Counselling in the context of suicidal ideation in Malaysia
Ling, S. A. (2019). Counselling in the context of suicidal ideation in Malaysia (Thesis, Doctor of Philosophy (PhD)). The University of Waikato, Hamilton, New Zealand. Retrieved from https://hdl.handle.net/10289/12303
Permanent Research Commons link: https://hdl.handle.net/10289/12303
Counselling is particularly challenging in the context of potential harm through suicide. This is a time when it is clear that responsibilities for and influences on practice go beyond the client in the room. Socio-cultural and political influences range across the legislative, medical, religious, cultural, institutional and educational considerations that counsellors must give attention to. In complex and challenging situations counsellors must negotiate roles and responsibilities, make difficult clinical judgements and ethical decisions, and take responsible actions. The ethical principle of ‘do no harm’ becomes complex and may not be universally understood and agreed upon. Decisions are not simple and straightforward, and care must be delicately considered for each individual in his or her specific context. Manualised approaches to suicide prevention may not always be sufficient in the face of practice complexities. In this study, I examine the shaping effects of socio-cultural and political aspects on counselling practice in Malaysia in the context of suicidal ideation. I particularly emphasise how counsellors are positioned when these aspects intersect with the counselling process; how counsellors respond to, resist and change their positioning in order to minimise the risk of harm, and enhance life-affirming possibilities. Data were generated in semi-structured interviews with counsellors in Malaysia. Analysis of data included a focus on the investigation of discourses-in-action to bring forward a range of discourses that positioned counsellors, clients and their families in a conflicting or collaborating relationship, and thus defined client resistance differently. A discursive analysis of data illustrated that within the tensions between ethical choice of respecting clients’ right to autonomy and protecting client safety, counsellors found ways to engage in practice wisdom and work to co-construct with clients a relational, flexible, care-ful, creative, ethical responsive dialogic practice. The analysis shows how counsellors skilfully and delicately wove counselling, cultural/religious and personal knowledge together to produce practices tailored to the particularity of a specific client, while taking account of serious considerations for client safety. I argue that these practices should be understood through the imaginative possibilities of philosophy, showing how a Levinasian understanding of the Face of the Other, and a Derridean understanding of hospitality, highlight the highly developed relational-dialogic-responsive skill critical to counselling practice alongside clients where there is risk of serious self-harm.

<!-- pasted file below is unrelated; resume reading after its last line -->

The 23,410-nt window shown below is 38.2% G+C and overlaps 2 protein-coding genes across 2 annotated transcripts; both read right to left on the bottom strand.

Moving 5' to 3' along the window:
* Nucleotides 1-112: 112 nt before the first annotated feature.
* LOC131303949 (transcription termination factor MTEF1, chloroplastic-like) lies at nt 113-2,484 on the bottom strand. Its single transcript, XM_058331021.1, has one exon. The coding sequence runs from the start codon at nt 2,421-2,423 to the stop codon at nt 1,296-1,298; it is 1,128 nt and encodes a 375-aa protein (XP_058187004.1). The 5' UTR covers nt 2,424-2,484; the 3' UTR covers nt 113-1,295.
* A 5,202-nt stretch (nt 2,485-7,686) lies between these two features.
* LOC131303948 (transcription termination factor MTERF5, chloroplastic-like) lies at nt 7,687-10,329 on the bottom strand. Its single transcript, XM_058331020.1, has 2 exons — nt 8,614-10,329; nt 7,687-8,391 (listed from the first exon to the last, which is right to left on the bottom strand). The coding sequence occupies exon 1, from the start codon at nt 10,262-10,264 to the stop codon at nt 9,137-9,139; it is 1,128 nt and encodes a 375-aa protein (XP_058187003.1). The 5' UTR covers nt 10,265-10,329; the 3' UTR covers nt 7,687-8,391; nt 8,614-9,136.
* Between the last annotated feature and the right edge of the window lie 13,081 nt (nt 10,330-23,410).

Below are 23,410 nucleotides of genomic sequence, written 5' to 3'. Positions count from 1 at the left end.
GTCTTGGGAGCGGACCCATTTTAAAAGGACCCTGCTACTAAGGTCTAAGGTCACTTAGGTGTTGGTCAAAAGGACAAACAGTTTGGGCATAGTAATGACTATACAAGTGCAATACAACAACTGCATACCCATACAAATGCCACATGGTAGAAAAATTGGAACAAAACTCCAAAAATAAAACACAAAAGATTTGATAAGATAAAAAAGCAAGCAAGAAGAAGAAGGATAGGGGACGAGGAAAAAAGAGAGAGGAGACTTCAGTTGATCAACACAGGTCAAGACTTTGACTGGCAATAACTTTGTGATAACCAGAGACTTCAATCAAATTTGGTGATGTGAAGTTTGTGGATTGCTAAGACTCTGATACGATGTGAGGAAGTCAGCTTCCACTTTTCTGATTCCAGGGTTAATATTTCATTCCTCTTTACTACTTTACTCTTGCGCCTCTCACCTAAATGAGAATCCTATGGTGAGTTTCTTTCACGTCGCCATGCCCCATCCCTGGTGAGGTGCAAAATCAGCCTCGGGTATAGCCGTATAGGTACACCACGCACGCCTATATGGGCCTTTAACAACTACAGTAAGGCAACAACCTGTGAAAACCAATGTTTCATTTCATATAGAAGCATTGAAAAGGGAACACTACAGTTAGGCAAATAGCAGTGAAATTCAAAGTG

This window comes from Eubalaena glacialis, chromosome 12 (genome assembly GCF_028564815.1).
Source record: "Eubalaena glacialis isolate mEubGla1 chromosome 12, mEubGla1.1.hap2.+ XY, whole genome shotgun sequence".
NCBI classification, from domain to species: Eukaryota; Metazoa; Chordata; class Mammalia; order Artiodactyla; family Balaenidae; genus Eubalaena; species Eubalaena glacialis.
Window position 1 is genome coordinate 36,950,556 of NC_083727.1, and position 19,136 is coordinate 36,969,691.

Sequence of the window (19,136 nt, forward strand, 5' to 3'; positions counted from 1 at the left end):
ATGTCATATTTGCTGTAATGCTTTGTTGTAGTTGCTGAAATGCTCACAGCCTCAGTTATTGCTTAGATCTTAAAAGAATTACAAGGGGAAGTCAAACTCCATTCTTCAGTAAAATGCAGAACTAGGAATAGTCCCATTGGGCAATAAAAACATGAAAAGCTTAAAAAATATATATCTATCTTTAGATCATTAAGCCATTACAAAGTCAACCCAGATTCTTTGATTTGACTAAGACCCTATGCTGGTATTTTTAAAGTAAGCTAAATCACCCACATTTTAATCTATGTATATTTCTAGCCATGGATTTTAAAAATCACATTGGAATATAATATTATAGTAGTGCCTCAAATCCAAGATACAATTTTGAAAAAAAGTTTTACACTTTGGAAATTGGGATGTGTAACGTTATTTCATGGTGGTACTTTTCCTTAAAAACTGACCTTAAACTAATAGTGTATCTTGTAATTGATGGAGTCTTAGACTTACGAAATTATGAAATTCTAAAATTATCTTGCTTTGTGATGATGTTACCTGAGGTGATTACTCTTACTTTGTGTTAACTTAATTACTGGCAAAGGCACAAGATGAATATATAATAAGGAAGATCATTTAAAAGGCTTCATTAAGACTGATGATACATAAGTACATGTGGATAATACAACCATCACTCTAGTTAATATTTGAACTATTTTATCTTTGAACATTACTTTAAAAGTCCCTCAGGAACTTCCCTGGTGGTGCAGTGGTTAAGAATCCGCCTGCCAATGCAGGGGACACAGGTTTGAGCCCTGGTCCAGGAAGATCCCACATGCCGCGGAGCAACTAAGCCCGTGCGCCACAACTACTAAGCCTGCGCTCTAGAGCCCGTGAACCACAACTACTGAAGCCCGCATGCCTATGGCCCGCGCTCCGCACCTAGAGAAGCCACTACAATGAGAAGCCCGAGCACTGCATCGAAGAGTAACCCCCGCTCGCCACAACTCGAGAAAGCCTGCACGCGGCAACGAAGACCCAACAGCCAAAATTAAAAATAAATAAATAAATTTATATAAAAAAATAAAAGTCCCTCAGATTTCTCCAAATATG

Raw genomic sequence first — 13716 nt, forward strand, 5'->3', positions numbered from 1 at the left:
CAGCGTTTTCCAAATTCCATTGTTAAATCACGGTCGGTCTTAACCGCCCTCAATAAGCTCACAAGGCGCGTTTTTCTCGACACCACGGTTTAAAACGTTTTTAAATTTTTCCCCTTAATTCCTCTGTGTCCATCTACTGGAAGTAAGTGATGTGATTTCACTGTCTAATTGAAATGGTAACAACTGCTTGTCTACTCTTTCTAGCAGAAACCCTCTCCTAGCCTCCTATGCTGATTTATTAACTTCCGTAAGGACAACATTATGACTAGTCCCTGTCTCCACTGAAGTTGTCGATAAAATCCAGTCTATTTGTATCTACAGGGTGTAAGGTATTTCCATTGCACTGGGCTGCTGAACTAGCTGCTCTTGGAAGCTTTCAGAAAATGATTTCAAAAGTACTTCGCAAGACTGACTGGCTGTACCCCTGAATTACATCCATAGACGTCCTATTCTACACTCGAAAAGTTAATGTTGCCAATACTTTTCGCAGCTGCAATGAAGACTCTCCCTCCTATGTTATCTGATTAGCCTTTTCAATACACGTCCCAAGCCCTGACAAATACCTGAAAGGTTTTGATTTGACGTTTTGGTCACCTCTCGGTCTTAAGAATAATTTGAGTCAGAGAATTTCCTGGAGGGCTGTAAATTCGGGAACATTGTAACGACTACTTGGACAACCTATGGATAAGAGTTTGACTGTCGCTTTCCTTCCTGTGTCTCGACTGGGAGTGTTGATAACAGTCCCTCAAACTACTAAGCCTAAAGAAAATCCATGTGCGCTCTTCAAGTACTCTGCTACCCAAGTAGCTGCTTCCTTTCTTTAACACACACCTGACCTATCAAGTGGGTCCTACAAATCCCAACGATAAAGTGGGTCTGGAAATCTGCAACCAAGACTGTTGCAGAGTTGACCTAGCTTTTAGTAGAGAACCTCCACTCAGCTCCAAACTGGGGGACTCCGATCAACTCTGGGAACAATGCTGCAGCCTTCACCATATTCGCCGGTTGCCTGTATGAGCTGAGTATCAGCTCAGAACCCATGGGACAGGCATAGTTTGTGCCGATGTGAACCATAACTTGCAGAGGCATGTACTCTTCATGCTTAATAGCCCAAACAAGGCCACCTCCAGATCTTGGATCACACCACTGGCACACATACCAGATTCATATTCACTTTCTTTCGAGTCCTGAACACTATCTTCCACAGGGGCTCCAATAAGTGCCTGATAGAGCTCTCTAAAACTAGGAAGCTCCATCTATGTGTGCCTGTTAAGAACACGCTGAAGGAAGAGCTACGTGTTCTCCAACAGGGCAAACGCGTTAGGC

The University of Waikato
All items in Research Commons are provided for private study and research purposes and are protected by copyright with all rights reserved unless otherwise indicated.
- Higher Degree Theses